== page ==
Mobile devices have become a battle ground for cyber security, and the mobile cyber war has heated up last week (end of August 2016) with Pegasus, a mobile spyware reported as “a cyber weapon, which is by far the most sophisticated ever detected on a mobile device”.
What to think of it? What to do about it? Please share your point of view and comment on the subject.
Why is the mobile threat so heated?
The small fashionable and personal devices we cherish and carry with us all day long are “integral to how we live, organise and enjoy our lives, whether socially, professionally or personally”. For example, “In 2014/15, the mobile device became the primary technology used by consumers to access financial services in many developing and developed nations with more than 50 per cent of interactions with banks conducted through mobile devices”.
Mobile devices have become a key target for cyber criminals, because those devices are the gateway to our digital lives and they “are collecting and storing an increasing amount of sensitive corporate information and criminals are exploiting weaknesses in a number of communication protocols like SMS, Wi-Fi networks and Bluetooth”.
Mobile devices have then understandably become:
- “an attractive target for cyber criminals, particularly for financial gain and identity theft.“, and
- the subject of “a dramatic increase in not only the number of new malware, but also an increase in sophistication and complexity… Unique mobile malware samples collected by McAfee Labs—72% increase from Q3 (Q3 2014 to Q4 2015)”
The enterprise cyber attack surface is naturally growing fast, following also the BYOD mobile device trend. Cyber criminals simply have more endpoints to give a shot too, and the mobile endpoint security may still have some catch-up to do when compared to traditional enterprise security.
What are the key mobile threats & risks?
The mobile cyber threats are evolving, and include the following examples (non-exhaustive list):
- Ransomware, such as basic screen lock function which can be unlocked when a ransom is paid.
- Trojans, such as banking trojans intercepting SMS banking authorisation codes and forwards them onto the hacker, enabling them to conduct fraudulent transactions from the user’s account.
- SMS malware, sending SMS messages to premium services to extract payments without the user knowing.
- Remote Access Tools, commonly referred to as a RAT and which is used by hackers to give full control to a system.
- Spyware, see Pegasus below, and other types of malware.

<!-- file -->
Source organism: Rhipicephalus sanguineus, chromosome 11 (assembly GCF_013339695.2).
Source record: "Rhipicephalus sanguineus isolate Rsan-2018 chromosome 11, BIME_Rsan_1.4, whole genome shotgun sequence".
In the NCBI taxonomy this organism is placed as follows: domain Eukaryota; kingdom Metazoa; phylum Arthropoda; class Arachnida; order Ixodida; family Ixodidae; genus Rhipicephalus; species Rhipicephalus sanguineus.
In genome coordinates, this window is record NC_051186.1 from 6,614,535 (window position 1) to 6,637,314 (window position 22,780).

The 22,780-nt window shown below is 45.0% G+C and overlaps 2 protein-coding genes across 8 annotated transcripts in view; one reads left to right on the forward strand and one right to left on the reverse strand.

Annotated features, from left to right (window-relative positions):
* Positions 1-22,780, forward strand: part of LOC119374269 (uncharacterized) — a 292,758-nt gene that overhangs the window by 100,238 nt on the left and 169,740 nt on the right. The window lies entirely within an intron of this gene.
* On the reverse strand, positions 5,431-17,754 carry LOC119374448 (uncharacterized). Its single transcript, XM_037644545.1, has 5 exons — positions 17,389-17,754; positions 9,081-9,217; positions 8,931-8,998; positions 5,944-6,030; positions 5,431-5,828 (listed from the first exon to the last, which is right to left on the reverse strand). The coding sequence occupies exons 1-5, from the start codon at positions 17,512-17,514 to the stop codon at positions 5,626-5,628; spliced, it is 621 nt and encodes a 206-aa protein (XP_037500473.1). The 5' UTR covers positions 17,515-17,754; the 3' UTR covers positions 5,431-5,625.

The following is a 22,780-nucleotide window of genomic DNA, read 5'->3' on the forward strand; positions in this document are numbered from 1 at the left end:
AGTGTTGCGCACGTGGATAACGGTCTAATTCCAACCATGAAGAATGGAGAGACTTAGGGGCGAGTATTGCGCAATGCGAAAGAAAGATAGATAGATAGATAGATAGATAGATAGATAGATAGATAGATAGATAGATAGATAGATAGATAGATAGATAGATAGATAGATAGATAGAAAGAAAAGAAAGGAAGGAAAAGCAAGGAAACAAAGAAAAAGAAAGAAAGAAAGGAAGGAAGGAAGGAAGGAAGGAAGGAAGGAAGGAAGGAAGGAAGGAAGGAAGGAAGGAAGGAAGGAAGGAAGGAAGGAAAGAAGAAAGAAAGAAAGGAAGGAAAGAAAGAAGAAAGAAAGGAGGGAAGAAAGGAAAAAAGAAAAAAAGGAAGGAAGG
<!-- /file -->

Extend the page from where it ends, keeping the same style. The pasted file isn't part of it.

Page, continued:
Mobile technologies also present key risks, such as the following ones (non-exhaustive list ) :
- A confidentiality and data loss risk and a challenge to best manage the cohabitation of corporate and personal data on mobile devices, see for example “How do personal tech and professional data mix?” .
- A compliance risk & challenge. Some of the challenges identified in “How to comply with the proposed Australian Government mandatory data breach notification scheme?” may be significantly amplified with mobile devices in mind (e.g. detect a corporate data breach on a mobile device). Other compliance requirements also add to the challenge.
- An increasing privacy risk to end-users, especially in a BYOD context, see for example “The privacy conundrum of context-aware security, user behaviour analytics and awareness APIs in a BYOD Mobile environment”.
Mobile exploits are also getting increasingly sophisticated, and Pegasus is a clear proof of that.
Pegasus, August 2016
Just a few days after publishing my latest article on the subject of mobile & privacy, I got news of the Pegasus mobile exploit. A good summary of the exploit is available here: “Inside ‘Pegasus,’ the impossible-to-detect software that hacks your iPhone”.
This is an incredible report of an exploit that is designed to do two things:
- completely take over all aspects of the iPhone, and
- operate like a “ghost” that a user would never be able to see.
The spyware gathers “an incredible amount of data on an affected user. Every single text message, calendar entry, email sent through Gmail, or WhatsApp message is vacuumed up and sent back to whoever is behind the spying. It constantly updates and sends the user’s location from the phone’s GPS. And it even fully downloads the user’s various passwords and steals the stored list of WiFi networks and passwords the phone connects to.“ It can also “intercept audio from calls, to include those made through WhatsApp and Skype, or the microphone can be remotely turned on to listen in.”
It doesn’t get any better than that for a spyware… and Pegasus also leaves “absolutely no indicators of compromise to the user”.
Interestingly, the exploit was discovered because a target of a Pegasus attack, an alleged prominent human rights activist in the United Arab Emirates, had the good reflex to report a suspicious SMS to cyber security researchers. Without that report, we would probably still don’t know about the exploit, which Lookout provides a comprehensive analysis for in “Technical Analysis of Pegasus Spyware , An Investigation Into Highly Sophisticated Espionage Software” .
What to do about it?
First of all, if you have an iPhone, ensure you have applied the latest available iOS patch (v9.3.5 or later) that addresses Pegasus.
Report suspicious mobile activities, especially those that have created an impact already. Follow your organisation’s process to report cyber incidents. In Australia, you can also go to the Australian Cyber Security Centre (ACSC) for example: https://www.acsc.gov.au/incident.html .
General mobile security recommendations are provided by many good sources such as the following ones (no promotion here): Telstra Cyber Security Report, McAffee Mobile Threat Report, Symantec Internet Threat Report and importantly Government recommendations such as from the Australian Government Secure your mobile device.
What do you think about it?
Please submit your comments.